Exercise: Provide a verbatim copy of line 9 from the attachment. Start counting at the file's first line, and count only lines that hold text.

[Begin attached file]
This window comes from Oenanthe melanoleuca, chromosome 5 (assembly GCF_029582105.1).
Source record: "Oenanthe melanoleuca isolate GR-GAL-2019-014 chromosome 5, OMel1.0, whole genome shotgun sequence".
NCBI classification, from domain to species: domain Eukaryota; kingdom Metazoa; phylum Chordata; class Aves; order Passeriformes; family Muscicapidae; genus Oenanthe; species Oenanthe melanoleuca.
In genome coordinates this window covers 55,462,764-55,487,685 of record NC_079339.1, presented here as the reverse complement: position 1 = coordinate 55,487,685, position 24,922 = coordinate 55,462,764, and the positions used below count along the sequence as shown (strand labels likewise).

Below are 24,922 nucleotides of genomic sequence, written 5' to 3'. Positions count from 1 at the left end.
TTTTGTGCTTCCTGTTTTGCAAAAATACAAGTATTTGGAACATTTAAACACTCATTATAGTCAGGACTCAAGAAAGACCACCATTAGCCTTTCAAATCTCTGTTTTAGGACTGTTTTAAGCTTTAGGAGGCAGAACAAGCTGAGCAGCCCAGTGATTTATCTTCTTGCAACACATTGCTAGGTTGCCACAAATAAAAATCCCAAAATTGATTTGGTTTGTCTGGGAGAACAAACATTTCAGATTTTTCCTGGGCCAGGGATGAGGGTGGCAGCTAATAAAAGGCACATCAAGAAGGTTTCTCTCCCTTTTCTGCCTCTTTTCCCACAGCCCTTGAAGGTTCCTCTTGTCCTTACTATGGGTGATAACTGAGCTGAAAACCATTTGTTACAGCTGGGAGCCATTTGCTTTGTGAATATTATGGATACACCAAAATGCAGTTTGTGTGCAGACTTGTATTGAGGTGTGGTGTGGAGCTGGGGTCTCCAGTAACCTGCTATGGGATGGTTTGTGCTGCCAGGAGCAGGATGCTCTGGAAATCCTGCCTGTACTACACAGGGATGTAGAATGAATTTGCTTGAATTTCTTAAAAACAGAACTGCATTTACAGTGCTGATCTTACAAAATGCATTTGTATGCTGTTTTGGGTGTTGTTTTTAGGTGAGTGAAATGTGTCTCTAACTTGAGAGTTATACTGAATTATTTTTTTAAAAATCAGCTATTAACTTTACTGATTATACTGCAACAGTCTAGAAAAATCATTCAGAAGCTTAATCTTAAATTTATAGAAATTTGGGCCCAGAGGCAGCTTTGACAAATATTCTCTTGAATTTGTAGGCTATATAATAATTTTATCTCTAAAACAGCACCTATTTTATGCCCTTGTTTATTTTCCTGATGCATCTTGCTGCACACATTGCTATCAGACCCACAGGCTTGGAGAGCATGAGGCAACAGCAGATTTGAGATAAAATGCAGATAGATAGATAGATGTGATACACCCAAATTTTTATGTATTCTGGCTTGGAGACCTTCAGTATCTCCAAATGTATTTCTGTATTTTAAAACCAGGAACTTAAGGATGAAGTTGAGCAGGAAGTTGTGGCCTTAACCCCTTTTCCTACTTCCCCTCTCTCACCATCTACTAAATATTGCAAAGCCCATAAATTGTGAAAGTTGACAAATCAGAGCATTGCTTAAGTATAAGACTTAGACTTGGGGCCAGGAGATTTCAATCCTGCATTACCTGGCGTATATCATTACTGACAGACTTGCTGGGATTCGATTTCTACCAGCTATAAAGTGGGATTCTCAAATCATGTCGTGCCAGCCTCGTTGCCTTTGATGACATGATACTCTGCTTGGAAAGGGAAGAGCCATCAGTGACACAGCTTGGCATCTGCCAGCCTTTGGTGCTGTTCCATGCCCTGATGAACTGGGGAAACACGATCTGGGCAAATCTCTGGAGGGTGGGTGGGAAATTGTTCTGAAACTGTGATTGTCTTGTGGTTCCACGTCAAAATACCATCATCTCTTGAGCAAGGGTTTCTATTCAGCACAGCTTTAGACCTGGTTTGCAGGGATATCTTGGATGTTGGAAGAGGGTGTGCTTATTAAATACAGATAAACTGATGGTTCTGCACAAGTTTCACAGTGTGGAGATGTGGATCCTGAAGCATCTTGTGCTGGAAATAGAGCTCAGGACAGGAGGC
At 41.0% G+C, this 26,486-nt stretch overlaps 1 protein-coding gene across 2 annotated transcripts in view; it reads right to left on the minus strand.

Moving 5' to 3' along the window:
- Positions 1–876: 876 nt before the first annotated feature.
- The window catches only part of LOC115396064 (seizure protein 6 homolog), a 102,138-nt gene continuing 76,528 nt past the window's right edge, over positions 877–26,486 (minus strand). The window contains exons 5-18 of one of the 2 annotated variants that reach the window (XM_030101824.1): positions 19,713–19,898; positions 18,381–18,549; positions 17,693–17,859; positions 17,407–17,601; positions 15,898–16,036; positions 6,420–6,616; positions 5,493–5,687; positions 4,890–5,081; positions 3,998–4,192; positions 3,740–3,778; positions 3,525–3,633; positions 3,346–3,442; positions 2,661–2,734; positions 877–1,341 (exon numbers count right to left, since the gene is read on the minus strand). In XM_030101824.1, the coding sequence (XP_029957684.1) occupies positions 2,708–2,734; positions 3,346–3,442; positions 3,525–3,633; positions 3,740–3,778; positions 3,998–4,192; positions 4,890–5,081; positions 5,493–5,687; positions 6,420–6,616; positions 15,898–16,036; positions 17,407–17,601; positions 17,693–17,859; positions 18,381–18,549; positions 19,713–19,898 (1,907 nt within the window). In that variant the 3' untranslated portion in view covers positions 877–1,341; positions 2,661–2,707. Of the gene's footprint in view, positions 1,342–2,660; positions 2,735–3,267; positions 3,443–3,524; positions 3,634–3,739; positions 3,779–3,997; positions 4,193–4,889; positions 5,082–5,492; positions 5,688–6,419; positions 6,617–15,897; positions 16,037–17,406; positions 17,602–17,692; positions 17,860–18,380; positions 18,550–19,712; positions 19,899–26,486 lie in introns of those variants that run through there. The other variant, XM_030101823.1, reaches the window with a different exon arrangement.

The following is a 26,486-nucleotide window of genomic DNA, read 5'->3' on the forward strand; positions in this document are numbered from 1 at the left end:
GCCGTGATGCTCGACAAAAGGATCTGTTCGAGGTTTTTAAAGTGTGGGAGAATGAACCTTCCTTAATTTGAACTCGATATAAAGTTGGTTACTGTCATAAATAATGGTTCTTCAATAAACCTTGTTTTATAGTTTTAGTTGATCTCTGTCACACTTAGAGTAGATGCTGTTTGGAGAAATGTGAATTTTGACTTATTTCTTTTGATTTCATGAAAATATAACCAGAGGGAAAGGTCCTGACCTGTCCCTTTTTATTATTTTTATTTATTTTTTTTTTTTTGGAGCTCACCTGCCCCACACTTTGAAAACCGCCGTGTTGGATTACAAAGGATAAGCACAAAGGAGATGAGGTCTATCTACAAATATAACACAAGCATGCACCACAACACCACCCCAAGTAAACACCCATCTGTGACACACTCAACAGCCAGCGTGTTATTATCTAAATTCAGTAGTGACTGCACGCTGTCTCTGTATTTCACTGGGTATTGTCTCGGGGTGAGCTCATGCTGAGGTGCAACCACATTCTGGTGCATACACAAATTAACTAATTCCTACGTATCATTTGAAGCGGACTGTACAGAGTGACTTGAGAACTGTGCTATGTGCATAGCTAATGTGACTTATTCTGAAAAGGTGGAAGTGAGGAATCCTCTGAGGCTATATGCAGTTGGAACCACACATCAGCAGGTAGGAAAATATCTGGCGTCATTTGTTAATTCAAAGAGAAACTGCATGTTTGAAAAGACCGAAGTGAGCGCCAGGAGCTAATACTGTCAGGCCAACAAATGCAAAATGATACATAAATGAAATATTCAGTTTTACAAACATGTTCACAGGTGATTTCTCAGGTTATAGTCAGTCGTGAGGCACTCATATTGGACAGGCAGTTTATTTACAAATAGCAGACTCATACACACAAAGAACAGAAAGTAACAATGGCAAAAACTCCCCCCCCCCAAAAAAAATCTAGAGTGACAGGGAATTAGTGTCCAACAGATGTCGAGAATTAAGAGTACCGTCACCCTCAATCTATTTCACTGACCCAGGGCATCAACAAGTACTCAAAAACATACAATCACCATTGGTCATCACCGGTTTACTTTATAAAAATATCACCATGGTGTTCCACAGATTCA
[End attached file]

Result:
- Positions 1–876: 876 nt before the first annotated feature.